Thursday, June 18, 2020

Cabin Cuisine

To the cooler, I pack all my fresh vegetables, 3 frozen protein foods, eggs, buttery spread, frozen (homemade) sourdough waffles and drop biscuits and an open bottle of maple syrup. In a grocery bag, we carry a few potatoes, apples, crackers and my home canned baked beans and applesauce. Along the way we buy some local produce, homemade fudge and seasonal fruit. At the last stop (about 45 minutes from our destination) we add milk, Swiss cheese, deli turkey and frozen corn.

In the 1-room cabin is a fully stocked kitchen complete with china and utensils. I pack one treasured tool for our cabin adventure-the large paella pan I found in the Aldis gadget aisle. In that pan we cook the protein food alongside vegetables over an outdoor wood fire grill. No recipe or sauce needed-the smokey flavor, some salt, pepper and fresh herbs is all it takes.

I bake three potatoes in the cabin oven the afternoon we arrive. (1 for each of the 3 meals).

The wood fire took little time to heat. The park provides the logs, kindling and one fire starter. Dinner Day 1 was steel cup trout (I removed the skin), 1/2 baked potato and an Italian type vegetable mixture with carrots and broccoli (precooked in the microwave) and local zucchini. All pans had shallots, peppers, garlic and assorted  fresh herbs (chives, oregano, parsley and tarragon) to flavor. 

I cook eggs sunny side up on the indoor stove top for breakfasts-served over a waffle or biscuit. Lunch was leftover dinners, deli turkey, cheese, baked beans and crackers.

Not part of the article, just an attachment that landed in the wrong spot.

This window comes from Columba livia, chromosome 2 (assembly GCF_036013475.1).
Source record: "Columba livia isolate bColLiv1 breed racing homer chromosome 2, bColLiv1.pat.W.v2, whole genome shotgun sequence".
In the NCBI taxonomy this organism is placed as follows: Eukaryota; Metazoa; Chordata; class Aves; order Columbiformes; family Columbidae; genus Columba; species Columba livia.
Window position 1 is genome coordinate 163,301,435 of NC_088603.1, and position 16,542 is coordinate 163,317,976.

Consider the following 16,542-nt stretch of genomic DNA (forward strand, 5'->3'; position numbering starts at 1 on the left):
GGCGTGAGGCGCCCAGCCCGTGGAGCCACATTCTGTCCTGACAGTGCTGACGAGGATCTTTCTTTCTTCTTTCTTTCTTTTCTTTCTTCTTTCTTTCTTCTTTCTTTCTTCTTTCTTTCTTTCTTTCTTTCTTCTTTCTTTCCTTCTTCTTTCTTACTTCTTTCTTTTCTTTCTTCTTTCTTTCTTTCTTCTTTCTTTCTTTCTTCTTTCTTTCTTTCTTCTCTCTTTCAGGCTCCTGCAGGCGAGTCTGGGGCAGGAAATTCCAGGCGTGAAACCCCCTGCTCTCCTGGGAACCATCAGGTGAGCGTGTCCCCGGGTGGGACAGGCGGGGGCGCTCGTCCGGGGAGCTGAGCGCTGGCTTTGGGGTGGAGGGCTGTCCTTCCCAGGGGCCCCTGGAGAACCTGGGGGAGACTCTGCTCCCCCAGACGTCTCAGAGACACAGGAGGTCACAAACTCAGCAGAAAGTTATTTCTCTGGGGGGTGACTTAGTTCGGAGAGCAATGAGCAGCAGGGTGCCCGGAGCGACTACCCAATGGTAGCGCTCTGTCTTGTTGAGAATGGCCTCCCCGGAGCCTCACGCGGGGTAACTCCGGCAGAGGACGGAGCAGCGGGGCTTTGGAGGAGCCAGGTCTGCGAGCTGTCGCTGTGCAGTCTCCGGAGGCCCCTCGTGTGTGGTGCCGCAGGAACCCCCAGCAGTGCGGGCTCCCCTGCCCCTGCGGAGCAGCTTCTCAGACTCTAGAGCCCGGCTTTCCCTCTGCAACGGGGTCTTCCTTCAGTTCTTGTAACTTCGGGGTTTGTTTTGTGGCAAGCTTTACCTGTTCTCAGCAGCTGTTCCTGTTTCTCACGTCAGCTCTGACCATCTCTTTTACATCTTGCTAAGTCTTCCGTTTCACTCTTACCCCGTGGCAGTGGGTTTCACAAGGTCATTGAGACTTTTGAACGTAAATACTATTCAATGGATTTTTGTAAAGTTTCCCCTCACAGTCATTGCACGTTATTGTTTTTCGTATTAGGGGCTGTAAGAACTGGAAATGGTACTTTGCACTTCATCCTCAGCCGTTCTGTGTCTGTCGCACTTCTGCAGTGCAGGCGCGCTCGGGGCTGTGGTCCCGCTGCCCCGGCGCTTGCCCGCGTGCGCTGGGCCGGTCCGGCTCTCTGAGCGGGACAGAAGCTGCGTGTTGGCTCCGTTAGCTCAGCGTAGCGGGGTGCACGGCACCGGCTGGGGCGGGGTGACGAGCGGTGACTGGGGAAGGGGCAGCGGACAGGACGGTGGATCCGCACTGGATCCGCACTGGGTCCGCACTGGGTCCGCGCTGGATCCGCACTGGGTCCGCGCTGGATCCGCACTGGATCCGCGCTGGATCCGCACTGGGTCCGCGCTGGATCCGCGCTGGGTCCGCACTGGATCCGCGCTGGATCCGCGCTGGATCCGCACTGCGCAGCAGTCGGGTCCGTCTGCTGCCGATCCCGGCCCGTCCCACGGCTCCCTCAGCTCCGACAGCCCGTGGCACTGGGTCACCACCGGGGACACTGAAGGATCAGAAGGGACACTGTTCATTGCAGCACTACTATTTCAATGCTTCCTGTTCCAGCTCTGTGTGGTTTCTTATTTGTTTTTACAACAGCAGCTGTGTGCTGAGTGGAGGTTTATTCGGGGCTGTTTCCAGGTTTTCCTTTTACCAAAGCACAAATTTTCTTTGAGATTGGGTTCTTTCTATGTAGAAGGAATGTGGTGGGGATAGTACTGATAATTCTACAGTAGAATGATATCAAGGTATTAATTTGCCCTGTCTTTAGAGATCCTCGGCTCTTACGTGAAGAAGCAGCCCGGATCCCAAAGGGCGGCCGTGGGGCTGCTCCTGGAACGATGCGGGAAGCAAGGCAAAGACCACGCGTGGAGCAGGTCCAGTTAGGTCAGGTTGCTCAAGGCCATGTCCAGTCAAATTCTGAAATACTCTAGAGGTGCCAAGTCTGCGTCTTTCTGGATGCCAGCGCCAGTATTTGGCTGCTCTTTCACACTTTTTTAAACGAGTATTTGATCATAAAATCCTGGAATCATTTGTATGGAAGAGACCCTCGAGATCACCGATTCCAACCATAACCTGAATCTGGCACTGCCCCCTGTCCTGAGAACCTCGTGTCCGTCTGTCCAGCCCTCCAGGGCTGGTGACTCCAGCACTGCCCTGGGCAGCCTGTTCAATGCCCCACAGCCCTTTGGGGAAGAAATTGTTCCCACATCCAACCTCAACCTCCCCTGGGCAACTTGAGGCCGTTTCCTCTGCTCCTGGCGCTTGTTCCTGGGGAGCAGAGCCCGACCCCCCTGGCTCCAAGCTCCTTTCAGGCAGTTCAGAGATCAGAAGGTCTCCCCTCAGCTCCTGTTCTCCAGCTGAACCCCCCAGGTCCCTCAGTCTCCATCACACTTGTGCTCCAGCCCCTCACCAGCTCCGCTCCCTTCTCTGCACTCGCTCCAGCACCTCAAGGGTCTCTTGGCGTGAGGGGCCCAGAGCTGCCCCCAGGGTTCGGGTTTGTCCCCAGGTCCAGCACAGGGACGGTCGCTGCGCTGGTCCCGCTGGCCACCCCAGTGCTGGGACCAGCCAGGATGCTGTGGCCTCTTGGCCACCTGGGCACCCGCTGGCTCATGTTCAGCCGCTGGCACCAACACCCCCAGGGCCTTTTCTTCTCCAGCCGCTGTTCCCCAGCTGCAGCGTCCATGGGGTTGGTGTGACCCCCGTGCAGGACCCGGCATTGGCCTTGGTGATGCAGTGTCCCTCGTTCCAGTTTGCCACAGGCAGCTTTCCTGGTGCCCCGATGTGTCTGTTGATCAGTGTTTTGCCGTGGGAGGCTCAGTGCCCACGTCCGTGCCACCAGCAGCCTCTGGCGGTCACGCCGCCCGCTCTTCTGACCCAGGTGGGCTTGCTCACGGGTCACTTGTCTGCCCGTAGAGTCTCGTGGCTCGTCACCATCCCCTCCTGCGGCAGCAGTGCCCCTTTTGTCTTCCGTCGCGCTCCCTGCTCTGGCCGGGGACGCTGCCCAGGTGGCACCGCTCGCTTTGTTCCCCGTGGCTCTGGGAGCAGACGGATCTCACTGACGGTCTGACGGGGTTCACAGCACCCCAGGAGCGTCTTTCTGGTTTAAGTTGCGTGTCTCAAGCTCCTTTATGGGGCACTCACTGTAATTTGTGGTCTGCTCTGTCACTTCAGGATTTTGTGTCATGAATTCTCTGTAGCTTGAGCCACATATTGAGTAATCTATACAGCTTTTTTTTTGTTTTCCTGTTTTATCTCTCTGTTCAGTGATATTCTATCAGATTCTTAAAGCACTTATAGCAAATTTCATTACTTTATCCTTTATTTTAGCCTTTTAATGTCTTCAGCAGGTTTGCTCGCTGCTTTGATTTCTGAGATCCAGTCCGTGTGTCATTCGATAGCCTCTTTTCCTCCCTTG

Dinner Day 2 was chicken tenders and a vegetable blend with diced baked potatoes, corn, yellow squash and celery, along with my first batch of home grown sweet peas (shelled on site and precooked in the microwave).  The fire cooked the meal in little time despite the drizzling rain.

After this meal, we walked to the park restaurant to enjoy a homemade dessert and ice cream. My choice is the Blackberry Cobbler while Bob chooses the Hot Fudge Cake. The baker-caterer is both talented and friendly and sits on the back porch under the hummingbird feeder to rest after a 14 hour day. She let me explore the kitchen one year!

Dinner Day 3 had 1 petite beef fillet, potatoes and assorted vegetables. For dessert I peeled and cut peaches, sprinkled with maple syrup and cooked on the fire in a cast iron skillet while we ate our beef-vegetable platter.

To my delight, the park still has a few of the original state park fiesta-ware china plates. (These treasured collectibles are inventoried when you check out).

Deep in the peaceful hills of West Virginia, we and the wildlife eat well while enjoying every minutes of our stay.

Wednesday, June 10, 2020

Multigrain Waffles Balance Flavor & Nutrients

It's a playlist of grains-each with it's own persona. Each grain is unique in flavor and color. Some have gluten forming the structure, others are gluten free. Then there's the nutritional benefits. Each grain has it's unique profile. 

Get more nutrients eating a variety of grains. The nutrients and phyto-chemicals in each grain has its own benefits.

  • Oats contain beta-glucan, a fermentable prebiotic fiber that lowers cholesterol. 
  • Barley is full of soluble fibers.
  • Millet is a high magnesium grain.
  • Rye has a low glycemic index, promoting a rapid feeling of fullness favorable for weight loss and diabetics.

This mix has the right balance of flavors:

  • Oats are quite sweet.
  • Rye works well with sweet flavors.